Watch Jay Leno’s Ride of the (Honda) Valkyrie Rune

If you’re asking for a good touring motorcycle, a common answer is ‘Honda Gold Wing.’ New or used, it’s a reliable, comfortable bike that can hang with the best cruisers Harley-Davidson has to offer. And as with models like the Harley-Davidson Sportster, the Gold Wing has served as the base for many customization projects. For example, the subject of Jay Leno’s latest video: the 2004 Honda Valkyrie Rune.

The 2004 Honda Valkyrie Rune has Gold Wing roots but custom motorcycle inspiration

The 2004 Honda Valkyrie Rune’s name and design require a bit of explanation.

A cream-colored 1998 Honda Valkyrie
1998 Honda Valkyrie side | Mecum

In the late 90s, Honda wanted to create a cruiser. So, it tweaked the contemporary Gold Wing’s 1520cc flat-6 engine and put in a custom chassis, Motorcycle Cruiser explains. The result was the original 1996-2003 Honda GL1500C/F6C Valkyrie, Cycle World reports, which became something of a cult classic. That’s why Honda brought the Valkyrie name back in 2014 as a stripped-down variant of the Gold Wing, Motorcyclist reports.

However, during the first-gen Valkyrie’s production run, several Honda America employees wanted to push the bike’s styling a bit further, J&P Cycles reports. Something that reflected the custom motorcycle scene of the day, RideApart explains.

The front 3/4 view of a maroon 2004 Honda Valkyrie Rune
2004 Honda Valkyrie Rune front 3/4 | Honda

To see how the public would react, it created four Valkyrie-based concept bikes: T1, T2, T3, and T4. The T2 bike was very popularly-received—so much so, that Honda Japan approved a production model, Motorcycle Cruiser explains. Which, in 2004, launched as the Honda Valkyrie Rune, aka the NRX1800, New Atlas reports.

Besides its styling, the biggest difference between the 2004 Honda Valkyrie Rune and the standard GL1500C is the former’s engine. By 2004, the Gold Wing had moved into its 5th-gen GL1800 form and swapped the carbureted 1532cc flat-6 for a fuel-injected 1832cc flat-6, Rider reports. The Rune also has this engine, only with modified cams, exhaust, and more throttle bodies. The result was a bit more horsepower and torque; Rider reports 96 hp and 109 lb-ft at the rear wheel.

Like the standard Honda Valkyrie, the Rune has a 5-speed transmission and linked disc brakes, Motorcyclist reports. But instead of a standard front fork, it has a trailing-link design taken directly from the concept. And the rear single-sided swingarm is derived from Honda’s contemporary GP racing bikes, Motorcycle Cruiser reports.

For Jay Leno, his 2004 Honda Valkyrie Rune is “a piece of rolling, kinetic artwork”

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Jay Leno has owned his 2004 Honda Valkyrie Rune since it was brand-new. And even today, he’s impressed by the factory-custom cruiser’s fit and finish. Especially given that, as RideApart explains, most of its parts are unique to it. Even the radiator had to be custom-designed so it would blend in with the Rune’s styling. But even after 17 years, it doesn’t leak oil or have any mechanical faults.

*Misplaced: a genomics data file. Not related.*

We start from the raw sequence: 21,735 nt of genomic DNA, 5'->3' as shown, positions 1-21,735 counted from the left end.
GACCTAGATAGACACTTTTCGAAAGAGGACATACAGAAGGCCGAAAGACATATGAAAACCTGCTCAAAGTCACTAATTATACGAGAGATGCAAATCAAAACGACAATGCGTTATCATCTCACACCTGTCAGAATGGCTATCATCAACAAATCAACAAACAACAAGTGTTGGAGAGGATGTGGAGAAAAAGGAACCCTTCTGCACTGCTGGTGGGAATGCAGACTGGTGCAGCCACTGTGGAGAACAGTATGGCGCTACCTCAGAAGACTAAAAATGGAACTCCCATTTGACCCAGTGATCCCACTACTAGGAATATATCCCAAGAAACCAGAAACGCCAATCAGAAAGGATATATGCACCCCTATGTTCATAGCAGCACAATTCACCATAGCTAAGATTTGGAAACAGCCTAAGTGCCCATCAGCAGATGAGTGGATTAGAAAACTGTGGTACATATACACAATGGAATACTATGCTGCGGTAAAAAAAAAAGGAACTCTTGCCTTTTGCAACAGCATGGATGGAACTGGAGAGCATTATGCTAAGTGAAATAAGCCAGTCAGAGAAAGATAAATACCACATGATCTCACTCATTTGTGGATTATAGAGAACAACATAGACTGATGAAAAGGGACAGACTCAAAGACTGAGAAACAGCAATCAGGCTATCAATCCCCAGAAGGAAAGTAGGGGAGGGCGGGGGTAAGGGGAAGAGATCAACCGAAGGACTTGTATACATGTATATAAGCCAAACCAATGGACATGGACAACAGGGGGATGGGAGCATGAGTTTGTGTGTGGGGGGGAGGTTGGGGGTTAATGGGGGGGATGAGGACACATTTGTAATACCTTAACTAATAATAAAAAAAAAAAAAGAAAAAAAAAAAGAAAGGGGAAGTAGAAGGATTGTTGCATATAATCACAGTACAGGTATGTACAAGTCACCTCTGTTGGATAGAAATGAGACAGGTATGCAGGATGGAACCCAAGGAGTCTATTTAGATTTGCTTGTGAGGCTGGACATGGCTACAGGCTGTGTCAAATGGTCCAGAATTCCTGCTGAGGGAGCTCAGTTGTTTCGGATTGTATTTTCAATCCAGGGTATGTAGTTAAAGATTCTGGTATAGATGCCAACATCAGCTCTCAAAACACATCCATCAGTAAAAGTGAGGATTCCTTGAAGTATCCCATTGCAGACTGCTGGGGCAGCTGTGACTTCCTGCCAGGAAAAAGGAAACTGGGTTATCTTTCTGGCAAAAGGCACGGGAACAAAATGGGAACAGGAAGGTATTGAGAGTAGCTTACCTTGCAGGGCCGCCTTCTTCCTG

The rear overhead view of a maroon 2004 Honda Valkyrie Rune
2004 Honda Valkyrie Rune overhead rear | Honda

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Jay Leno is reminded of his dad’s old Buick when he rides his Honda Valkyrie Rune because it’s both long and rather heavy. It has the longest wheelbase of any Honda motorcycle produced up to that point, New Atlas reports. And with fluids, the Rune weighs 888 pounds. That’s almost 130 pounds heavier than the 2021 BMW R18, which has an 1802cc boxer-twin engine. Though that weight likely stems from the Rune’s lack of plastic.

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Besides the Honda Valkyrie Rune’s styling and build quality, Jay Leno is also impressed by the motorcycle’s comfort. He describes it as being like “a big La-Z-Boy recliner.” The ride and seat are all-day comfortable and smooth. ‘Smooth’ also describes the under-stressed and torquey engine.

As with most cruisers, it doesn’t carve corners like a sportbike. But it carries its weight low, and the 27.2”-high seat means it’s easy to put your feet down. And at speed, the Rune feels lighter than it really is, RideApart reports.

It’s a rare bike that hasn’t lost much value

When it was new, the Honda Valkyrie Rune wasn’t cheap. In 2004 it started at $25,499; that’s the equivalent of about $35,150 today. And according to Jay Leno, Honda lost money on every single Rune.

The side 3/4 view of a red 2004 Honda Valkyrie Rune
2004 Honda Valkyrie Rune side 3/4 | Bring a Trailer

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But then, Honda always intended it to be a limited-production bike, which it is. Over 18 months, Honda produced only produced “a few thousand” Valkyrie Runes, the National Motorcycle Museum reports.

As a result of their rarity and design, Runes haven’t depreciated significantly. A 2004 example sold at an October 2020 RM Sotheby’s auction for $24,000. Two examples have sold on Bring a Trailer in 2020, one for $20,000 and the other for $25,000. And as of this writing, the cheapest Valkyrie Rune on Cycle Trader is listed at $17,999.

Still, what a ride.

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